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Eugenio Montuori

(1907—1982)


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(1907–82).

Italian architect best known for the Stazione Termini, Rome (from 1947). With other Italian architects associated with Terragni, he won the competition to design the new town of Sabaudia, one of five towns planned by the Fascist regime as part of the reclamation of the Pontine Marshes near Rome. The architecture, which was stark and tough, was firmly embedded in the Rationalism and Neo-Classicism that evolved in Italy during the 1930s. Montuori designed the concourse for the Railway Station, Venice (1934), the town-plans of Bolzano (1936) and Carbonia (1940), and various Classicizing buildings at the University of Rome (1935) and the Piazza Imperiale, Rome (1940s).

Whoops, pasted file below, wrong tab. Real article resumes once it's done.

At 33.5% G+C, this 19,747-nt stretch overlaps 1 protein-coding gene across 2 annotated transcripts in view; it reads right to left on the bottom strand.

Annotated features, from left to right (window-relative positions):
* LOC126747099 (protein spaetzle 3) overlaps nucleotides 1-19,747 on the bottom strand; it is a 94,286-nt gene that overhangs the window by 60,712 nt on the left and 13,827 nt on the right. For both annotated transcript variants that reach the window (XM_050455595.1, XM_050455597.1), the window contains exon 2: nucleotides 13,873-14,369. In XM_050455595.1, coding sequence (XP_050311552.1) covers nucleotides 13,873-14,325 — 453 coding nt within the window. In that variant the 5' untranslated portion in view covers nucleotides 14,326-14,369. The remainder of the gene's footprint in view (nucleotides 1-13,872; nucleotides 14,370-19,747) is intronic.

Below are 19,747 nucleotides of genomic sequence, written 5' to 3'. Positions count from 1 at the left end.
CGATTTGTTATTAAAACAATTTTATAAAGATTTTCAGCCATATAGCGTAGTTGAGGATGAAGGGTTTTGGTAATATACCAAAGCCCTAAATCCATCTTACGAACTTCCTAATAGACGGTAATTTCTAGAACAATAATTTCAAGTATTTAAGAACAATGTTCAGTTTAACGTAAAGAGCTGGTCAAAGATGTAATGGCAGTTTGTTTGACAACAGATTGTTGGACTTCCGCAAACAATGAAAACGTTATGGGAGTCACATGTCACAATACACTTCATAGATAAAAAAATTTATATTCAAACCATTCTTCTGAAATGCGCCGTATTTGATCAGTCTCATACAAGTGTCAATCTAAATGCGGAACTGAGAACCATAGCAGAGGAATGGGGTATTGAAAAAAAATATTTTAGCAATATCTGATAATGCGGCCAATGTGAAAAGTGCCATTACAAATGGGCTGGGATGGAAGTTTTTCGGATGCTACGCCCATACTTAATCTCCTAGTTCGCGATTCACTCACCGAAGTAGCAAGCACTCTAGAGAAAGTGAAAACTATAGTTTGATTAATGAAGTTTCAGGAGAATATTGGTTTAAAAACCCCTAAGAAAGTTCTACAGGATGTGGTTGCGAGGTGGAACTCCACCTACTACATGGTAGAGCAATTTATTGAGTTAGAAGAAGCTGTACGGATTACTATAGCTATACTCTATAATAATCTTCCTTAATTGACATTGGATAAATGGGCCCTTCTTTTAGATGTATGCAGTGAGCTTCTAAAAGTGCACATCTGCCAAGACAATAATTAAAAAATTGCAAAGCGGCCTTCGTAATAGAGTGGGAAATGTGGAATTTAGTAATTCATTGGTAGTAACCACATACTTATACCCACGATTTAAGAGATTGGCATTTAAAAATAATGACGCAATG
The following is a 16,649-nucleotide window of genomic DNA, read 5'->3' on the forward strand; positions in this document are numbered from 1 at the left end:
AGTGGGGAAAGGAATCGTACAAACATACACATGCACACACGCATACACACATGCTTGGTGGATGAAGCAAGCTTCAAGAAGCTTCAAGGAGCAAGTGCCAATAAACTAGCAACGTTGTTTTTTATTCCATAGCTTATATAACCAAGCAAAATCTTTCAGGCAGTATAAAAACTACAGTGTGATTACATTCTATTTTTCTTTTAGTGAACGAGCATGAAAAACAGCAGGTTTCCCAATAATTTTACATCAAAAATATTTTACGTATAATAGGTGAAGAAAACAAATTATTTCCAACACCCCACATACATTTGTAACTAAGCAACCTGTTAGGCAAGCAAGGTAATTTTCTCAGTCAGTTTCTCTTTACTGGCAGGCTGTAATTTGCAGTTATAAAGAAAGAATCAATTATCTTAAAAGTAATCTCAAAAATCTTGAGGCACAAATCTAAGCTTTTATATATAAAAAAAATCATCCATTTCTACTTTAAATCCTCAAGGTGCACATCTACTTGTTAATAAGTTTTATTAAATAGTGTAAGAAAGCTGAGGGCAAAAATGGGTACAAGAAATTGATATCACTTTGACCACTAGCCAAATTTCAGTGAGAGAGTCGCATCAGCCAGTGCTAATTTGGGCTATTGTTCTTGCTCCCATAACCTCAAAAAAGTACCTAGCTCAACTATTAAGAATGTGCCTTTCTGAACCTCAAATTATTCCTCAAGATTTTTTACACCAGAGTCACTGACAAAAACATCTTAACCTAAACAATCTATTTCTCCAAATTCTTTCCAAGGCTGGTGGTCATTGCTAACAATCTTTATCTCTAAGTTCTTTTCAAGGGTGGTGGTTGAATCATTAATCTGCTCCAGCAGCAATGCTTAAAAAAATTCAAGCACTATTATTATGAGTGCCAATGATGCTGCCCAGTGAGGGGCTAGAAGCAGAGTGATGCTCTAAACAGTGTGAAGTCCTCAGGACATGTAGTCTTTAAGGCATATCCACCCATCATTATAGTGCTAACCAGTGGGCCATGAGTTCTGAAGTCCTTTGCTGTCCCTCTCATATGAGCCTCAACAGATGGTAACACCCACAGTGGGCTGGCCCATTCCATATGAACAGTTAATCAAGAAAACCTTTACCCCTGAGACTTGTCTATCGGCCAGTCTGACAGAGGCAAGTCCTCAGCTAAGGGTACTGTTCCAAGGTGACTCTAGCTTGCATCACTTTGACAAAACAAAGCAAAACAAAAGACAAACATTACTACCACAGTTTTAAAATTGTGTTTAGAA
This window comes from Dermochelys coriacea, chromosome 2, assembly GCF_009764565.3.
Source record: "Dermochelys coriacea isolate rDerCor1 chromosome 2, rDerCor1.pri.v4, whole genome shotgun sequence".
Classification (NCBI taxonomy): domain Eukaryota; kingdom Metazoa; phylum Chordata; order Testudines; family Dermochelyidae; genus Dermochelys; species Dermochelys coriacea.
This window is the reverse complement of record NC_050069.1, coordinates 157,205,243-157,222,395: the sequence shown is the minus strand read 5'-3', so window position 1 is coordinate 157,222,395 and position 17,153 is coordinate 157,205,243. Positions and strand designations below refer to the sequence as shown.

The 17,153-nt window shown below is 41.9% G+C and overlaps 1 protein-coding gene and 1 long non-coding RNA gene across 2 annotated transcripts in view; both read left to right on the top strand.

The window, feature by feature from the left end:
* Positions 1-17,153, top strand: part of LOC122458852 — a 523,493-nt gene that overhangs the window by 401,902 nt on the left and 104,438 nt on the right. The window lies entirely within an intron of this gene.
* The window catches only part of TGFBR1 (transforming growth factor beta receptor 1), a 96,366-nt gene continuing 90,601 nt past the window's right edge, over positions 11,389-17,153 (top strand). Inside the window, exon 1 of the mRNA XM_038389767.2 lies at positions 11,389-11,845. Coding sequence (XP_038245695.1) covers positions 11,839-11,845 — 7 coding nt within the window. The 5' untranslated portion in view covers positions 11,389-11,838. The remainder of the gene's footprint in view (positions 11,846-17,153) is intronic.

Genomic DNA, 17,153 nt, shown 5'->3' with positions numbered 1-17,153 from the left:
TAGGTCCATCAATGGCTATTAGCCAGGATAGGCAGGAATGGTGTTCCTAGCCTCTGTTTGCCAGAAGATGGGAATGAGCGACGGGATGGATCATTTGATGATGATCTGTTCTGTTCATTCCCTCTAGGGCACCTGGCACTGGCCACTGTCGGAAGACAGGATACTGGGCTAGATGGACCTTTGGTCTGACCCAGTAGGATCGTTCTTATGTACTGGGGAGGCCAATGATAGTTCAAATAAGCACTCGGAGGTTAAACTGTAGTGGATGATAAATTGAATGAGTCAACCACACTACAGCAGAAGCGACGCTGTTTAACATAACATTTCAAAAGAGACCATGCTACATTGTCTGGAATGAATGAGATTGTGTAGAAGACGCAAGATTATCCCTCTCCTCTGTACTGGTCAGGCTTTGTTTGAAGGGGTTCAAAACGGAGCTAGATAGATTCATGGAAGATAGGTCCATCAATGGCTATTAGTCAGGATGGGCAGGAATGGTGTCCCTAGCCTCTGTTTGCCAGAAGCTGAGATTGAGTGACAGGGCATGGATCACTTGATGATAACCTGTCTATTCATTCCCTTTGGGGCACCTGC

van Vynckt (ed.) (1993)


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